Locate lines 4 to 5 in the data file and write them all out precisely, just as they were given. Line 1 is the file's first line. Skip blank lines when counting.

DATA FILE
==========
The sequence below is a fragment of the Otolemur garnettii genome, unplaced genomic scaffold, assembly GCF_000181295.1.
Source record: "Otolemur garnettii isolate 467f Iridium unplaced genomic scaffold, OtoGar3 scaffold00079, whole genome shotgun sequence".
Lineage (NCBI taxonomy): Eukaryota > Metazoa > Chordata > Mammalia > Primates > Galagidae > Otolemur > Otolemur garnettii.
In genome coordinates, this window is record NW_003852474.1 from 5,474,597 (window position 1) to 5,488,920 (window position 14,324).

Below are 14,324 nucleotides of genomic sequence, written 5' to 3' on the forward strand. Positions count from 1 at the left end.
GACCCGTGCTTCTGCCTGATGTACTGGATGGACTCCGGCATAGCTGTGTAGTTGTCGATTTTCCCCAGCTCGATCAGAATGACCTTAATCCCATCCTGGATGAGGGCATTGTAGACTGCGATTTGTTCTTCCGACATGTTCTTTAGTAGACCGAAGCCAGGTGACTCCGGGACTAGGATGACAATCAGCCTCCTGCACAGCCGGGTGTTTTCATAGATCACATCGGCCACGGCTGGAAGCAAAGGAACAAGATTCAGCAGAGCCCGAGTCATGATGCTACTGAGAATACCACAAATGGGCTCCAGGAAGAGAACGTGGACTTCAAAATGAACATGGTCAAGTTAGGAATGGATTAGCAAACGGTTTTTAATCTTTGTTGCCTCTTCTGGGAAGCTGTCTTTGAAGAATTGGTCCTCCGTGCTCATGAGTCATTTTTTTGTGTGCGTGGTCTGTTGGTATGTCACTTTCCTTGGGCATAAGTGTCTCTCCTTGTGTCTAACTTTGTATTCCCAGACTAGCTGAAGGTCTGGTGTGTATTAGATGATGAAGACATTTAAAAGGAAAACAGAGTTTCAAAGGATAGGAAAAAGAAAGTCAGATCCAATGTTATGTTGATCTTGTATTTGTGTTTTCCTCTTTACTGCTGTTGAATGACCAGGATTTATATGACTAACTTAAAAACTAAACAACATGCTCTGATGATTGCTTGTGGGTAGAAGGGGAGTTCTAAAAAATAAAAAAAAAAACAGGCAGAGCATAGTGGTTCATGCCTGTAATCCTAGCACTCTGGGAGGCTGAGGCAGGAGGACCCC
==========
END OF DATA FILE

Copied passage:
In genome coordinates, this window is record NW_003852474.1 from 5,474,597 (window position 1) to 5,488,920 (window position 14,324).

Below are 14,324 nucleotides of genomic sequence, written 5' to 3' on the forward strand. Positions count from 1 at the left end.